VOICES AND ECHOES
APRIL 28, 2000 • HOUSTON VOICE
Gays may ruin 'traditional marriage'
Matthew A. Hennie
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In all the fuss over our demand that government recognize our freedom to marry,
the retort that always leaves homosexual
heads scratching is that we somehow pose a
threat to "traditional marriage."
As a literal matter, of course, it's true.
"Traditional marriage," by defini^m, has
not included same-sex couples.
But that's only an argument against
change. Before a landmark Supreme Court
decision in 1969, "traditional marriage" in
many parts of this country did not include
Now that the Vermont legislature has
chosen to follow the considered judgment
of that state's Supreme Court, and not the
cowardly example set by legislators in
Hawaii and Alaska, the voices alleging a
homosexual threat to "traditional marriage" will only get louder.
it's difficult to see how winning recognition of our relationships would discourage
happy heterosexual couples from taking the
marital plunge. So long as these opposite-
sex couples are actually heterosexual, a climate more welcome to gay relationships
shouldn't undermine their will to be wed.
But our fight for legal recognition—any
sort of legal recognition—has, in fact,
already undermined "traditional marriage"
for heterosexuals, though the result may
have been mostly unintentional.
In every place it's come up around the
planet, efforts to win full-fledged gay marriage rights have fallen at least somewhat
short of the mark. Conservative resistance
has prevailed, and gay couples have won
some variety of second-class recognition.
In the English-speaking world, the faux
marriages have been called "domestic partnerships." In France, they're called Pacte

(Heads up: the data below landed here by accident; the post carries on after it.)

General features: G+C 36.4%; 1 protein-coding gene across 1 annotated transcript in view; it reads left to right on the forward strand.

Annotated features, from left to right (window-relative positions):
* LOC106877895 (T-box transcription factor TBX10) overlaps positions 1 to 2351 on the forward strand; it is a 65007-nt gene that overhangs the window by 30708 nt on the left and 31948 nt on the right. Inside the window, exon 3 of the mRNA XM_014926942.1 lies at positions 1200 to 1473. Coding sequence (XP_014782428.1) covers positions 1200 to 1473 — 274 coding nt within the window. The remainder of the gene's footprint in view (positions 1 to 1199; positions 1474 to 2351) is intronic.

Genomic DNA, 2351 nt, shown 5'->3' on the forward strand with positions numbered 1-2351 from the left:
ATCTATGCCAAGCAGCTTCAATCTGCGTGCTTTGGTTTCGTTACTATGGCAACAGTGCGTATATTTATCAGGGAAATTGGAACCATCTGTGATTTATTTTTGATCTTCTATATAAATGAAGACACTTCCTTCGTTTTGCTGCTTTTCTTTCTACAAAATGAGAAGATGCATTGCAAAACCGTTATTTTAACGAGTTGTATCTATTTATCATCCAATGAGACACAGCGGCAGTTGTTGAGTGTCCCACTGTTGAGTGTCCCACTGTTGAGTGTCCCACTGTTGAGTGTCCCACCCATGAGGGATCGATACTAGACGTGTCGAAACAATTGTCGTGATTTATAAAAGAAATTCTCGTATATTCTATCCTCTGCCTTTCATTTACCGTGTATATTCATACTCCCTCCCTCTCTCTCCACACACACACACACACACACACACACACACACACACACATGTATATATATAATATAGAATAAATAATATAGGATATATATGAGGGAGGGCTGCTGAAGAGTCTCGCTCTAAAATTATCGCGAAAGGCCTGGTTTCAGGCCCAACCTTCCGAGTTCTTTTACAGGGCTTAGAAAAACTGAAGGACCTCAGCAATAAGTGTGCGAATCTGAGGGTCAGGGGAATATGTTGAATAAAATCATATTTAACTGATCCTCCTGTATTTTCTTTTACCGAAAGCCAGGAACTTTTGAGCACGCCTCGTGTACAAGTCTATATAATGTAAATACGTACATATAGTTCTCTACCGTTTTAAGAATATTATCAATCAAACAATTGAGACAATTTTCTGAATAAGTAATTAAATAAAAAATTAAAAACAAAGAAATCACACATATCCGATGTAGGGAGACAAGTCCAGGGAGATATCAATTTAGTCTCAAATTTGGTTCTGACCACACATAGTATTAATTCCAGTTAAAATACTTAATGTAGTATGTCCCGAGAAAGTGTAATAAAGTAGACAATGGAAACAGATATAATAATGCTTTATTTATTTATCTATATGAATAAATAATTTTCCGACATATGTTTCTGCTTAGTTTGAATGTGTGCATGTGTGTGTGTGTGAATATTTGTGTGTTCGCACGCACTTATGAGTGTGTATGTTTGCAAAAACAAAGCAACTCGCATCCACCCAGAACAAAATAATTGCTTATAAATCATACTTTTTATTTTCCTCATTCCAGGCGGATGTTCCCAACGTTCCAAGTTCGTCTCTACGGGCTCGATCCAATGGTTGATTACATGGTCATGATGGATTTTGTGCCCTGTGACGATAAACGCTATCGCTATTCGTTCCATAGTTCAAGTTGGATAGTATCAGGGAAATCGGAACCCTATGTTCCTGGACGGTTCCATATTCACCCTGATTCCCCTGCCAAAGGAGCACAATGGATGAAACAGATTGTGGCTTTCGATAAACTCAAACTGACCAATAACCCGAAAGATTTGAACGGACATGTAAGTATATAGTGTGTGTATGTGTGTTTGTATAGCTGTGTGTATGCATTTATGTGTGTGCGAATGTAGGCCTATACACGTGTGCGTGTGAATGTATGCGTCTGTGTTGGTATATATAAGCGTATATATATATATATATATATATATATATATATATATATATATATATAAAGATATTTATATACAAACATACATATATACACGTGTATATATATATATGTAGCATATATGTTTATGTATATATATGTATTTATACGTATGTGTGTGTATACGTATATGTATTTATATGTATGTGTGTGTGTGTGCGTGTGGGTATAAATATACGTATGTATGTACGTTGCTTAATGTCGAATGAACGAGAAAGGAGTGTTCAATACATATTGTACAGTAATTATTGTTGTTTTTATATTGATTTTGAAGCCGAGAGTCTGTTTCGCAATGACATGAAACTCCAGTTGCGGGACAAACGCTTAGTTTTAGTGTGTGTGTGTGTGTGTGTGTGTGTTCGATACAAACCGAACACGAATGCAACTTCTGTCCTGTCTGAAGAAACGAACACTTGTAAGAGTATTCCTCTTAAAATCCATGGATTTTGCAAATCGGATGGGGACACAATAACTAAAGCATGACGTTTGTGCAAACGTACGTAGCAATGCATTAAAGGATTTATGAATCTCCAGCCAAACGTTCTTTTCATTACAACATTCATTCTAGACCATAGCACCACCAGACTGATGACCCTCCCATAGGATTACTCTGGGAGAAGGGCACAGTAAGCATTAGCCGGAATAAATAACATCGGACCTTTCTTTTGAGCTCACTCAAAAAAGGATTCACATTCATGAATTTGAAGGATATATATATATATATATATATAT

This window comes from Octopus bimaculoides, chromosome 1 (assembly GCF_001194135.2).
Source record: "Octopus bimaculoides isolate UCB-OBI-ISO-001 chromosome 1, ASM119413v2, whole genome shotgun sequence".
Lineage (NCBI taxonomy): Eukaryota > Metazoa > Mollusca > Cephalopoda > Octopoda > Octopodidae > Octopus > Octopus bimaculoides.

civil de solidarity, or "PACS."
And because most gay rights leaders and
their friends in government are socially progressive, they've put up little resistance to
the argument that gays seeking inclusion in
THE VERMONT LEGISLATURE HAVING OKAYED CIVIL ONIONS FOR SAME-SEX COUPLES,
MR. 8 MRS. JEDEOIAH UNDERWOOD VttJT PATENTLY FOR IT TO DESTRCr/
THEIR 48-VEAR MARRIAGE.
marriage rights shouldn't exclude anyone
from these domestic partnerships.
So in most places, heterosexual couples
have also won access to the newly created
institution of almost-but-not-quite-marriage.
The effect on "traditional marriage" has
been dramahc. In France, where PACS were
first available last year, some 14,000 couples
have signed up, half of them heterosexual.
In a fascinating April 18 report by the Ntnv
York Times, these straight couples talked
about how happy they were to enter into
PACS, rather than marriage, which they saw
as "a burdensome institution, weighed down
with religious connotations, and likely to end
badly and at enormous expense."
Some described their PACS as a "trial
run" for marriage, but many said they had
no desire to fully tie the knot. In France, as
in many Roman Catholic countries, divorce
can be difficult and expensive. Dissolving a
PACS often involves merely giving notice
Vermont passes 'civil unions,'
to the other party.
Meanwhile, "PACS-ed" couples can file
jointly for taxes, be eligible for each other's
work place benefits, and automatically obtain
joint ownership of new property they acquire.
Back in the States, many heterosexual couples are also choosing domestic partnership
over marriage for many of the same reasons.
In almost every jurisdiction where DP status
is available, straight couples far outnumber
gay couples on the sign-up sheet.
This threat to "traditional marriage" as
an attractive relationship option comes at
the same time that some states are purposefully making it harder to enter and exit that
In Florida and Wisconsin, for example,
heterosexual couples are encouraged by a
marriage license discount to go through premarital counseling before they legally wed.
In other states, including Mississippi,
couples wishing to marry are offered the
option of entering into a separate marriage
scheme that does not permit "no fault"
divorce. To exit such an arrangement, one
partner must prove willful misconduct-
abuse or infidelity—by the other.
So far, it isn't working. Very few straight
couples—fewer than 15 percent—have
opted for the souped-up, ultra-traditional
marriage. The counseling option is still too
new, and according to another Times report,
the results are decidedly indecisive.
These ineffectual attempts at bucking
up traditional marriage are losing the battle
to a popular and easier alternative that is
increasingly available. There's your threat
to traditional marriage.
That may well be a good thing, but it is
ironic that the short-term resistance from
some quarters to recognition of gay marriage
has contributed significantly to the very
harm that our foes fear the most—the piecemeal destruction of traditional marriage.